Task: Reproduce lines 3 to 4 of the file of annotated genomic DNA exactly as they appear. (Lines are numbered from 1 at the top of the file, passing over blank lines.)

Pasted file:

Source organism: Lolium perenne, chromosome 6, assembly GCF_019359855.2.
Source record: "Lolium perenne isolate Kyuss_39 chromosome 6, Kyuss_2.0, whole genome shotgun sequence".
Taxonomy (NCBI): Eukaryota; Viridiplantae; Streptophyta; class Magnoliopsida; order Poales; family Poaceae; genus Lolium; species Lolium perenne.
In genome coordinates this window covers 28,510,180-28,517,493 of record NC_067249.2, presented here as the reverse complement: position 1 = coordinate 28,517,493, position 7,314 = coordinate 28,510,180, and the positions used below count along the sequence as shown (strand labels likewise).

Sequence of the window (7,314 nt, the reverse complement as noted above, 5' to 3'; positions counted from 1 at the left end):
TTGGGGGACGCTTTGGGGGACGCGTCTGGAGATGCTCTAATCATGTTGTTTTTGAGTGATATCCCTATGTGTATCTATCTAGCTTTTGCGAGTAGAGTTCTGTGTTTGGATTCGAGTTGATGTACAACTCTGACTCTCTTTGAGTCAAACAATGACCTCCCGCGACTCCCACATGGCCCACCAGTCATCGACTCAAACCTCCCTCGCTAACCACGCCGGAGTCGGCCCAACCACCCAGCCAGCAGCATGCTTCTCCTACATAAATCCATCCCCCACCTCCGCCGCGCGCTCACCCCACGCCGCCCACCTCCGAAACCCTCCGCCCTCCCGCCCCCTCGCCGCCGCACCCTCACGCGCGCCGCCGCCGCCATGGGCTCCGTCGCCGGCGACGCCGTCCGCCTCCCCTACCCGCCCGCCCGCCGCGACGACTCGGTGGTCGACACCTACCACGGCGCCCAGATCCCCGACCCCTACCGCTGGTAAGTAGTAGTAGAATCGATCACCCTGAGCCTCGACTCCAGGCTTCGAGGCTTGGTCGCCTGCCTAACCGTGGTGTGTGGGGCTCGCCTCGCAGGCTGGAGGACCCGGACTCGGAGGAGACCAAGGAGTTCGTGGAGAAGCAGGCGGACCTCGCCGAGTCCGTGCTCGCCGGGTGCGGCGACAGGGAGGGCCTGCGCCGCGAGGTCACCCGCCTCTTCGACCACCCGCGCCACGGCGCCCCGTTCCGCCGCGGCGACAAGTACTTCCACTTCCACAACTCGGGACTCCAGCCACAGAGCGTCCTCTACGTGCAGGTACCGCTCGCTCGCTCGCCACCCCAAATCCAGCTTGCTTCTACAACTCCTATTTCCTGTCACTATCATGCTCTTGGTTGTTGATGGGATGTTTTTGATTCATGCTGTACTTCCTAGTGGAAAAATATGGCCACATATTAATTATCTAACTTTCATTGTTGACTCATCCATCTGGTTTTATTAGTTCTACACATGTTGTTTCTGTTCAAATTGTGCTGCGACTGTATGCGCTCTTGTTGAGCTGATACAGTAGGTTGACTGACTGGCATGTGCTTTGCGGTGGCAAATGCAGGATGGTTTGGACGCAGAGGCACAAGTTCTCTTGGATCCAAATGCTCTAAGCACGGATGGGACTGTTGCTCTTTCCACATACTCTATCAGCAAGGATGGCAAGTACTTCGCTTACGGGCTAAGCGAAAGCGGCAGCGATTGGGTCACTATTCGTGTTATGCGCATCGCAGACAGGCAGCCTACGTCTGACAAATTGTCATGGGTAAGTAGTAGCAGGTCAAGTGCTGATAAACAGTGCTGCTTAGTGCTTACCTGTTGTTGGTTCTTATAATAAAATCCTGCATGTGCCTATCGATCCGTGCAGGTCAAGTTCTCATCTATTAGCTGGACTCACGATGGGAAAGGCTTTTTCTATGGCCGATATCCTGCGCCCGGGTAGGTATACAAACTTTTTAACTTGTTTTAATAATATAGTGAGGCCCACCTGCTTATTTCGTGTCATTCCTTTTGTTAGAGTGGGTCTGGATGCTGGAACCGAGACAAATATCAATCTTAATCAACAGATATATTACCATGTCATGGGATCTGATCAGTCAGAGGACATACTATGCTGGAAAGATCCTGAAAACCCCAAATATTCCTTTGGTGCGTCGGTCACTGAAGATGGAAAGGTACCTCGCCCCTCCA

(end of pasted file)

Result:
Taxonomy (NCBI): Eukaryota; Viridiplantae; Streptophyta; class Magnoliopsida; order Poales; family Poaceae; genus Lolium; species Lolium perenne.
In genome coordinates this window covers 28,510,180-28,517,493 of record NC_067249.2, presented here as the reverse complement: position 1 = coordinate 28,517,493, position 7,314 = coordinate 28,510,180, and the positions used below count along the sequence as shown (strand labels likewise).